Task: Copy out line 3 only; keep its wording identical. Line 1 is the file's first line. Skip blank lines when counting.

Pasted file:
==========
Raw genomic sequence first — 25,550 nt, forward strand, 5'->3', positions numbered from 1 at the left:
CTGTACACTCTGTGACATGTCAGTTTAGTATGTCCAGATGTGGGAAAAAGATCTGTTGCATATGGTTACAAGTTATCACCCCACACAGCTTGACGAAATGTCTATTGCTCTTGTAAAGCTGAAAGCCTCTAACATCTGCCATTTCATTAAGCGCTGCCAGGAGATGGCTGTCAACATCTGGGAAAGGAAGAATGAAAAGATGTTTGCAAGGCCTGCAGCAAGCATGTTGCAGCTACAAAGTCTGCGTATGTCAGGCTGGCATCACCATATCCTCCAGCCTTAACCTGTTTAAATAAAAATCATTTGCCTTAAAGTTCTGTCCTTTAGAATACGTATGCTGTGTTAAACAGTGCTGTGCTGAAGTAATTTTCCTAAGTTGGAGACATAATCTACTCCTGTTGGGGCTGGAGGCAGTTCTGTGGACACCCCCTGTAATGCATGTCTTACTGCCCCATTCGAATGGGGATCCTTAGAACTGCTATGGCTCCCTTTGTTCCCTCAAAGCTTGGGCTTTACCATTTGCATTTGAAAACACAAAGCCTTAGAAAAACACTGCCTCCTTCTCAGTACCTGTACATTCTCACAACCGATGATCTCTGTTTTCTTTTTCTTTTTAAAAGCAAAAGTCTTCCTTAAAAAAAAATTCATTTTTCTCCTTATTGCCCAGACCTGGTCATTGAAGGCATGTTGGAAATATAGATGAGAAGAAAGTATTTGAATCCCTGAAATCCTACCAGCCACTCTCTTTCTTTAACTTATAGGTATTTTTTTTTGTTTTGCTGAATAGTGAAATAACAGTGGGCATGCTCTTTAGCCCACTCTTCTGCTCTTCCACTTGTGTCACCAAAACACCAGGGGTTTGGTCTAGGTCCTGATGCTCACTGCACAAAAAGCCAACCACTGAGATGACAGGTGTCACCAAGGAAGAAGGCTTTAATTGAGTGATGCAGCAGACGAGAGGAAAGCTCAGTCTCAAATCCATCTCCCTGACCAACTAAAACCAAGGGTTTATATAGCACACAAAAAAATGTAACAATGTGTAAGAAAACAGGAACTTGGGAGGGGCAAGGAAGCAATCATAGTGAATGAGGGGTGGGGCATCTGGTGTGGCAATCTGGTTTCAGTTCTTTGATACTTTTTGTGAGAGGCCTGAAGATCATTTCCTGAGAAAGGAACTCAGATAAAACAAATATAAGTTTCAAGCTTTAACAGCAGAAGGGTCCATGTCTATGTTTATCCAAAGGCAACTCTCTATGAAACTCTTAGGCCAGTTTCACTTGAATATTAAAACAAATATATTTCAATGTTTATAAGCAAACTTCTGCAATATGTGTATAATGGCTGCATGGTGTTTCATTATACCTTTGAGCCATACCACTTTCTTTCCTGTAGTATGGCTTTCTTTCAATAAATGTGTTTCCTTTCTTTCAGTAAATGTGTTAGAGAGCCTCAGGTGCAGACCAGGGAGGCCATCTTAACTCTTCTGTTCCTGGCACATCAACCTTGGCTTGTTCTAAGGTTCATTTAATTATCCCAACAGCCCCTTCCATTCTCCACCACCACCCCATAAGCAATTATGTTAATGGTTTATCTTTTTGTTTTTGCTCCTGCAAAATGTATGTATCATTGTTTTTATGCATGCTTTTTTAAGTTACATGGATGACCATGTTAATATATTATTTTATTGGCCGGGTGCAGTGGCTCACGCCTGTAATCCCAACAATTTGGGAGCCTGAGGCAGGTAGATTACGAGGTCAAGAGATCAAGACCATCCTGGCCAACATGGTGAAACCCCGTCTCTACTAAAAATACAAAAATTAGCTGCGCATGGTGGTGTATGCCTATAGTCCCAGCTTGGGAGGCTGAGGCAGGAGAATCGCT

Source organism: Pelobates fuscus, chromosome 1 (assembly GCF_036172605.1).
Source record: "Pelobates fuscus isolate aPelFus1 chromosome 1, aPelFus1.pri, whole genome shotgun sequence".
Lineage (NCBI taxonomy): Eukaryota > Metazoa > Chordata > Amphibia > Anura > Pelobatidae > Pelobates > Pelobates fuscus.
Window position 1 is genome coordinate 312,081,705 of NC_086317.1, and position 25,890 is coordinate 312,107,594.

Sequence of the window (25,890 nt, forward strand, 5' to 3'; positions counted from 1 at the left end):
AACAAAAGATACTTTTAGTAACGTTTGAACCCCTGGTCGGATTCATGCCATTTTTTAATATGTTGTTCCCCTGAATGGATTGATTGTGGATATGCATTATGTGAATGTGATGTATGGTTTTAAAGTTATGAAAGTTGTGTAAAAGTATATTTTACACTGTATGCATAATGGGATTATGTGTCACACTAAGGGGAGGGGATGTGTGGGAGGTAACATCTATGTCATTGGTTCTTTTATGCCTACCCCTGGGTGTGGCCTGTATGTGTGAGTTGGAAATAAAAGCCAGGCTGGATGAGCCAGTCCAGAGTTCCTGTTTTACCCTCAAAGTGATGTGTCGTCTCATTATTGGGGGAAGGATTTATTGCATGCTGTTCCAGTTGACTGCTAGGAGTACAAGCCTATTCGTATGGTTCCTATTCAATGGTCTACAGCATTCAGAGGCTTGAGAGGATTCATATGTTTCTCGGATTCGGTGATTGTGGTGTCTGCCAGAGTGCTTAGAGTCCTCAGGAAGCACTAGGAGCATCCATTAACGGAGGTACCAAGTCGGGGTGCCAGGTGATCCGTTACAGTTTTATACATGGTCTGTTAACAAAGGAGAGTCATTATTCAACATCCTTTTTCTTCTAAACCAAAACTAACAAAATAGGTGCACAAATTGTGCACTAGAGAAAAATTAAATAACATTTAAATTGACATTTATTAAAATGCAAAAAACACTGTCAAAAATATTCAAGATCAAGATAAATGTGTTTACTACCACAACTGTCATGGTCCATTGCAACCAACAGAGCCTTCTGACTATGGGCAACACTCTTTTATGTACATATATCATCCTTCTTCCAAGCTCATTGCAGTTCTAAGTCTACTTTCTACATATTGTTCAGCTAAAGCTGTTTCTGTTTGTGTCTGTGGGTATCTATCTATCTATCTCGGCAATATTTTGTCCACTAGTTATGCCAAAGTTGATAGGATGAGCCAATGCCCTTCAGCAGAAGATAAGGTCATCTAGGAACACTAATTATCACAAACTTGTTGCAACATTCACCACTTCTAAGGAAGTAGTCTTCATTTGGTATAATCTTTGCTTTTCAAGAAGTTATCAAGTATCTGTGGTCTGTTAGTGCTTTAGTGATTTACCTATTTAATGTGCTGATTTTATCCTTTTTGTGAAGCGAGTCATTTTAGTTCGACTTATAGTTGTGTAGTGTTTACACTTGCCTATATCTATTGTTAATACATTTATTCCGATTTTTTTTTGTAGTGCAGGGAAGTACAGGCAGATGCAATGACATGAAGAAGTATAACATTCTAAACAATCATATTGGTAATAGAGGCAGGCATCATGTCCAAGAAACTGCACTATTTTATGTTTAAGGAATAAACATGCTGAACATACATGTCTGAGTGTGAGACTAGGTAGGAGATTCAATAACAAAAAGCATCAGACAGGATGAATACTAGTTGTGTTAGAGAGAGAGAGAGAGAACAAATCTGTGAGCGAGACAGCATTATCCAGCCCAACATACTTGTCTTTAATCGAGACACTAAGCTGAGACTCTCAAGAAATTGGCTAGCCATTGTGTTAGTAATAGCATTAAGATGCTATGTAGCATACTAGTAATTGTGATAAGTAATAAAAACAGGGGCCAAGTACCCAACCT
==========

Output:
Source organism: Pelobates fuscus, chromosome 1 (assembly GCF_036172605.1).